This indicates a statutorily proper foreclosure so long as MERS had the ability to transfer the interest in the loan from CLI to BAC. The Court has ruled in many other cases that MERS' agency in this regard is not clear without more evidence than simply being identified as a "nominee" and "beneficiary" on a deed of trust. See, e.g., Weingartner v. Chase Home Fin., LLC, 702 F. Supp. 2d 1276, 1281 (D. Nev. 2010). At the hearing, Defendants argued that the following additional language in the FDOT indicates that MERS' agency as "nominee" extended to transfer of the beneficial interest:
Borrower understands and agrees that MERS holds only legal title to the interests granted by Borrower in this Security Instrument, but, if necessary to comply with law or custom, MERS (as nominee for Lender and Lender's successors and assigns) hasPGPage 3 the right: to exercise any and all of those interests, including, but not limited to, the right to foreclose and sell the Property; and to take any action required of Lender, including but not limited to, releasing and cancelling this Security Instrument.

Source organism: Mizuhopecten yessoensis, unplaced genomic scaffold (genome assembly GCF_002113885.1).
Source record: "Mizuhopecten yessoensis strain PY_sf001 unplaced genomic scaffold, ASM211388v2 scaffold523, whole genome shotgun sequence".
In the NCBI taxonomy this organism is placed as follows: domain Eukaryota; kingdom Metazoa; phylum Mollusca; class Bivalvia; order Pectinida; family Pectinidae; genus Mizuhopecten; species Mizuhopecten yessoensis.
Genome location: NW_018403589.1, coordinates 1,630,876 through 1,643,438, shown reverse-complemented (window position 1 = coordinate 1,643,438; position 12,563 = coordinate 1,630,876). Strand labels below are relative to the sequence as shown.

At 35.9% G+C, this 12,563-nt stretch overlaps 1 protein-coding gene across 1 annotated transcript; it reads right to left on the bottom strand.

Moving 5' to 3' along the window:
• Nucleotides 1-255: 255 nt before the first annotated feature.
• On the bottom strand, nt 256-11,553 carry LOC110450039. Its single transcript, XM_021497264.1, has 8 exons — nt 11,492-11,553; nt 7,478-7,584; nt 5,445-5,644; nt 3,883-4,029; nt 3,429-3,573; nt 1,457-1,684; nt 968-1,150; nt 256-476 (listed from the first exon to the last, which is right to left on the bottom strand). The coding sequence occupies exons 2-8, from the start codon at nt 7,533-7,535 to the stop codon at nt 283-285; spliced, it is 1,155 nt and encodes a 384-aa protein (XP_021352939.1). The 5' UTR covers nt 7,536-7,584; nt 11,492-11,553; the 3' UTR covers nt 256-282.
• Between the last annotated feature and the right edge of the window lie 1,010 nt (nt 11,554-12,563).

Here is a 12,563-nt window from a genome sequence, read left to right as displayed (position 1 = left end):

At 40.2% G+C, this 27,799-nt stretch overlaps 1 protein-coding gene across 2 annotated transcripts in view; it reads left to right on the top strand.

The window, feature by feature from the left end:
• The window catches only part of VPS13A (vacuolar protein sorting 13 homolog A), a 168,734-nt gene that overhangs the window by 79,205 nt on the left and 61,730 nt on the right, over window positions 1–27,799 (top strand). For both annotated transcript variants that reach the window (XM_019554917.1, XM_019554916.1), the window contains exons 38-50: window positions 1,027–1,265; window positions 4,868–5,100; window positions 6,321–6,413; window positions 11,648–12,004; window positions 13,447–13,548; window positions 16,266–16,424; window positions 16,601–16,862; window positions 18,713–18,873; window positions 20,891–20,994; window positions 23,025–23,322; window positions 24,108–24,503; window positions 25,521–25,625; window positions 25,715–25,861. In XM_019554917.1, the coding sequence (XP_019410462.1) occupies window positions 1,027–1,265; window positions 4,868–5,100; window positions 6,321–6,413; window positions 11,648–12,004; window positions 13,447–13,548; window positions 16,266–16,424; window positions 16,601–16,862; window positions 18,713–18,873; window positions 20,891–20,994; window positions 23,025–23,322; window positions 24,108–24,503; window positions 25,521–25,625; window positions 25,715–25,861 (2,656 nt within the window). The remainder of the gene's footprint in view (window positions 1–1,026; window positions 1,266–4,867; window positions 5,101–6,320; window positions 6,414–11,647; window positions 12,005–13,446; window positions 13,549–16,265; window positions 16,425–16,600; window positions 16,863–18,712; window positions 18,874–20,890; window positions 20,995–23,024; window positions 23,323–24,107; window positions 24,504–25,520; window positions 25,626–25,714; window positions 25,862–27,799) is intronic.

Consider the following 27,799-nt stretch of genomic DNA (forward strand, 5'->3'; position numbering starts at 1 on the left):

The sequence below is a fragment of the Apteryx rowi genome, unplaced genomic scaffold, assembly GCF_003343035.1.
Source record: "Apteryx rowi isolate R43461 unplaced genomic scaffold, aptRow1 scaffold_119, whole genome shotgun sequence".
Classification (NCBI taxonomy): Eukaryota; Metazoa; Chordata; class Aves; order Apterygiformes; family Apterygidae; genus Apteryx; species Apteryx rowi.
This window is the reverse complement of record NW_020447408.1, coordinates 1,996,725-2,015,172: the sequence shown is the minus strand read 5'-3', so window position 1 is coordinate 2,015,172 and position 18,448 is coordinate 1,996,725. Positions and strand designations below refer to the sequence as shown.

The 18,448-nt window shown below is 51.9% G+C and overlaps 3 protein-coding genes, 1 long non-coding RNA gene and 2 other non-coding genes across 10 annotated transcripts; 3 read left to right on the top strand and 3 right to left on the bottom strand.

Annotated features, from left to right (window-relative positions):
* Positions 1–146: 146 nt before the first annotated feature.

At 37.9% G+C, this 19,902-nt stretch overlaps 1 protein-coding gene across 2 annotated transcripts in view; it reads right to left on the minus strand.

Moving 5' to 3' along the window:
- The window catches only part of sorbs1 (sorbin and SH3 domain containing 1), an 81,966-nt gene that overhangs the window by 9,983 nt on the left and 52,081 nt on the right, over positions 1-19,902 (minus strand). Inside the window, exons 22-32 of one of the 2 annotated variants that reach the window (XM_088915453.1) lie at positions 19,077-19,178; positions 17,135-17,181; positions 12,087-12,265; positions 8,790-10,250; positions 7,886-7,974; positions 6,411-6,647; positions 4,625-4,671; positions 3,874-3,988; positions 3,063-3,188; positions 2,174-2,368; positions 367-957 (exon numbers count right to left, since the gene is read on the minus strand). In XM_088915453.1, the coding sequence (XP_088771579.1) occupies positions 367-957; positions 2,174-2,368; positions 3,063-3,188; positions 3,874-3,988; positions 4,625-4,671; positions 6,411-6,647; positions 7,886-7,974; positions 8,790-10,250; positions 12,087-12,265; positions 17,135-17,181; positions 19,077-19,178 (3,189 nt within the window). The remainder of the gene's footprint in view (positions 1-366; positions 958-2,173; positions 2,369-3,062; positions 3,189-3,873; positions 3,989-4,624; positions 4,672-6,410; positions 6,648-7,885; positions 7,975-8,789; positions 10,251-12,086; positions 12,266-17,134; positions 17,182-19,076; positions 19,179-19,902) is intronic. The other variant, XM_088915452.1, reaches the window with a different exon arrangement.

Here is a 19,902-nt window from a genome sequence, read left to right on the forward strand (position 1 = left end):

(FDOT 3). In fact, MERS does not hold legal title, despite the language of the FDOT. The trustee holds legal title, which is its function. MERS is also not the beneficiary. However, this language clarifies the scope of MERS' agency on behalf of the beneficiary (the lender). It indicates that not only the trustee, as is the custom, but also MERS under this deed of trust, may initiate a foreclosure. The Court is also convinced that this language is clear enough, in conjunction with the (improper) identification of MERS as the beneficiary, to indicate that the parties intended MERS would be able to transfer the beneficial interest in the underlying debt directly. Although MERS is not in fact the beneficiary, the attempt to name it as such coupled with the above-quoted language indicates an intent to give MERS the broadest possible agency on behalf of the owner of the beneficial interest in the underlying debt. Such agency would include the ability to sell the interest in the debt. The lender or its assigns (the true beneficiary) would of course have standing to challenge MERS' actions on its behalf — for example, if MERS absconded with the proceeds of such a sale — but no entity claiming to hold the underlying debt has made any such challenge here. Also, it is even more clear that MERS may directly transfer the interest in the deed of trust itself, and the interest in the note may follow the deed of trust as a matter of law. See Restatement (Third) of Property (Mortgages) § 5.4(b). The claims for injunctive and declaratory relief, and for quiet title, therefore fail.